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By Joe Hession, 49ers Museum Historian

Just four months after Jackie Robinson broke the color line in professional baseball, Kaname "Wally" Yonamine lined up in the San Francisco 49ers backfield and became the first athlete of Japanese ancestry to play pro football. His first carry for the 49ers on opening day of the 1947 season gained just one yard. More importantly, he helped open the door to people of color in American sports. It was the first step in a unique athletic journey that eventually earned him a spot in the Japanese Baseball Hall of Fame.

World War II still lingered in the minds of San Franciscans when Yonamine started in three of the 49ers 12 All-America Football Conference games in 1947. Homes in The City continued to hang blackout curtains and air raid warning sirens occasionally blasted in the middle of the day.

Japanese-American citizens who had been whisked off to government internment camps early in the war were returning to find their Bay Area homes occupied and businesses shuttered. They yearned to reclaim their rightful place in American society, to assimilate back into San Francisco life.

Word that the San Francisco 49ers signed a Japanese American player named Wally Yonamine spread rapidly through the Bay Area's close-knit Asian community. Yonamine is a member of the Nisei generation, children born in North America to Japanese-born immigrants. The idea of one of their own playing a uniquely American sport like football provided the community with a renewed sense of pride and belonging.

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Yonamine's first taste of 49ers football came in a 1947 preseason intrasquad game in Salinas, CA. Approximately 400 vocal members of the Japanese American community were among the 3,000 fans on hand that day. Yonamine did not disappoint them.

Under a San Francisco Examiner headline that read "YONAMINE STAR IN 49ER GRID DEBUT," 49ers beat writer Bob Brachman gushed about the rookie's two-touchdown performance. Yonamine's first score came on a winding 89-yard punt return, the second on a 25-yard game-winning touchdown pass from quarterback Frankie Albert. But Brachman saved his finest prose for the all-purpose back's defensive skill.

"Yonamine was all over the place...his defensive work was something to behold. He knocked down two sure touchdown passes, intercepted several more and made tackles left and right," Brachman wrote.

As opening day approached head coach Buck Shaw had high hopes for his exciting new back. In a conversation with Curly Grieve, the San Francisco Examiner's sports editor, Shaw said, "He (Yonamine) does his best work out there on the plains. We have to get him out there on the end of a pass or lateral."

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Yonamine's road to the 49ers followed an unconventional route. It began on the red volcanic soil and dirt fields of Olowalu, Maui where his parents struggled to earn a living in the nearby sugar cane plantations. His father, Matsusai Yonamine, was born in Okinawa. His mother, Kikue Nishimura, and her family immigrated to Maui's cane fields from Hiroshima, Japan early in the 20th century.

As a youngster, Wally also went to work on the sugar plantations. Football and baseball were his escape from the tedious toil. Without money for equipment, Yonamine needed to be creative. He fashioned a football out of an empty corn can, wrapped it in newspaper, then gathered his brothers and neighbors for rugged football "practices." Many of their games were played on the west Maui beaches that now are lined with high-end vacation resorts.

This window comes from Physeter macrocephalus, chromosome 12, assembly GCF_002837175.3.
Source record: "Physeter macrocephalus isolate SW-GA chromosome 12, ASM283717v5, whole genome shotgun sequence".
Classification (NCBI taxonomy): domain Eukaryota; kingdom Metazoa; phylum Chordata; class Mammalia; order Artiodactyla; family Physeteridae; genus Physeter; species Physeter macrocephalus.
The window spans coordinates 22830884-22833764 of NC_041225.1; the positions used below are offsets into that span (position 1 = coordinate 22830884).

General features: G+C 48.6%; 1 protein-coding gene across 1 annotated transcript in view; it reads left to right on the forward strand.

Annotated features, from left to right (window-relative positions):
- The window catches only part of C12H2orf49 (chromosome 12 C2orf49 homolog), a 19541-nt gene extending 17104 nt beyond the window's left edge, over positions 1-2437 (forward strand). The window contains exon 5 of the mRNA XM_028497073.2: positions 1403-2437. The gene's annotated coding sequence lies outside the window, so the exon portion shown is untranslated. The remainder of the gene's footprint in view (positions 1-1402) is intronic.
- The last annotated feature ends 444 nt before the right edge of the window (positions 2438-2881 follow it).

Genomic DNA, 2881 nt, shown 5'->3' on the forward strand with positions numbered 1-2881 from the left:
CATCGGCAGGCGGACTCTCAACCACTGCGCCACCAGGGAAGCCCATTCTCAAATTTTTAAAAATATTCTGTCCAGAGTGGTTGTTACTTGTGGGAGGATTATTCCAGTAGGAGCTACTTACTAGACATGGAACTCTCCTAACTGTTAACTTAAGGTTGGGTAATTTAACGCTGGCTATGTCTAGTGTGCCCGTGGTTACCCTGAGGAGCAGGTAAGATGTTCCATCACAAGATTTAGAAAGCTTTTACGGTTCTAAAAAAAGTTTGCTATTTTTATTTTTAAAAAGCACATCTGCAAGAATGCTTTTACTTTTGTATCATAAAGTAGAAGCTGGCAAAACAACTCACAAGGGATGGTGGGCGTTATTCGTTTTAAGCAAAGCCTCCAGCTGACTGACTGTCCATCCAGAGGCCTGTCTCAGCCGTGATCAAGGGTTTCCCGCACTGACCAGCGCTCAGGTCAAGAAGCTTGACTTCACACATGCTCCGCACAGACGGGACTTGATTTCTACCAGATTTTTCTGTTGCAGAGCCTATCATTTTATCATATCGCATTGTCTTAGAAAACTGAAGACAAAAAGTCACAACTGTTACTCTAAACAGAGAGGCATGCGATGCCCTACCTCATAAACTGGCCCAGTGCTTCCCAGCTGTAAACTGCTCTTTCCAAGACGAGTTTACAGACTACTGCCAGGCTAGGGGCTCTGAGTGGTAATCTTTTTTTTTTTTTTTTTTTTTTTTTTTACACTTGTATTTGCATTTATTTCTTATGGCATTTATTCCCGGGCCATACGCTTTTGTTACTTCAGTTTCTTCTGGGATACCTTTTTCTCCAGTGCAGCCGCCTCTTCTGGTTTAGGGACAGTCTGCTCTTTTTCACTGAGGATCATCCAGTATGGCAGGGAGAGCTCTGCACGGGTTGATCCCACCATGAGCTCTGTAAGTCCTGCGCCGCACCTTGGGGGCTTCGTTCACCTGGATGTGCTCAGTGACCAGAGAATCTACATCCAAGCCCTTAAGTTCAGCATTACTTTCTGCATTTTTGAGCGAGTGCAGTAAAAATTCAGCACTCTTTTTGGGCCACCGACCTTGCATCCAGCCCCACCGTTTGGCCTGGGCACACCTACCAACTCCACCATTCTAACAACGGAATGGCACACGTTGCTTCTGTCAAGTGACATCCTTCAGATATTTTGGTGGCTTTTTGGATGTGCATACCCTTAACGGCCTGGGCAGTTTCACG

As a 9th and 10th grader at Lahainaluna High School, Yonamine dominated at the varsity football level. In his first game, the 14-year-old freshman fired a 35-yard scoring pass, raced 11 yards for a touchdown, and returned an interception 70 yards for a third touchdown. His gridiron exploits earned headlines in the Maui News as Lahainaluna surged to the Maui football championship.

Then, one week after the 1941 prep football season ended, Pearl Harbor was bombed. While the turmoil and uncertainty of war raged around him, Yonamine kept his sight set on an athletic career and it was clear his skill deserved a stiffer test. Before his junior year, Yonamine convinced his parents to allow him to stay with relatives on Oahu where he could fulfill his dream of playing at Honolulu Stadium for Farrington High School.

In Honolulu, Yonamine proved his success on Maui was not a fluke. He led his team to an undefeated season in 1944 and in the postseason title match with powerful Kamehameha High, Yonamine scored all of his team's points in a 26-20 victory. The Honolulu Advertiser selected him as the league's Most Outstanding Player.

Word of the teenager's speed, shifty moves and open field elusiveness traveled beyond the Hawaiian Islands, catching the eye of a handful of pro football scouts. Among them were Pittsburgh Steelers' head coach Jock Sutherland and 49ers skipper Buck Shaw. Then came another of the twists of fate that shaped Yonamine's life.

Within days of graduating from Farrington High in June 1945, Yonamine received a draft notice from the U.S. Army. He reported for boot camp to the Army's Schofield Barracks located just outside of Honolulu. Six weeks later Japan surrendered.

With the war over, the Army put Yonamine's athletic skill to use. He secured a spot on the Army base's football team, then was selected to travel with the Hawaii All-Stars. That's when 49ers coach Buck Shaw got involved.

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The Hawaii All-Stars made a West coast swing in 1946 playing Fresno State, San Jose State and the University of Portland. Scouts from several universities and a handful of professional teams scrambled to get a look. Yonamine's performance convinced Coach Shaw and 49ers team owner Tony Morabito to sign him. Although Yonamine never played college football, the 49ers offered him a two-year $14,000 contract, a phenomenal amount of money for a player untested by college competition.

At the last minute Ohio State offered him a football scholarship and USC and St. Mary's College showed interest, but Yonamine's heart was set on pro football. It offered him the chance to earn money and rescue his parents from the rigors of work in Maui's sugar cane plantations.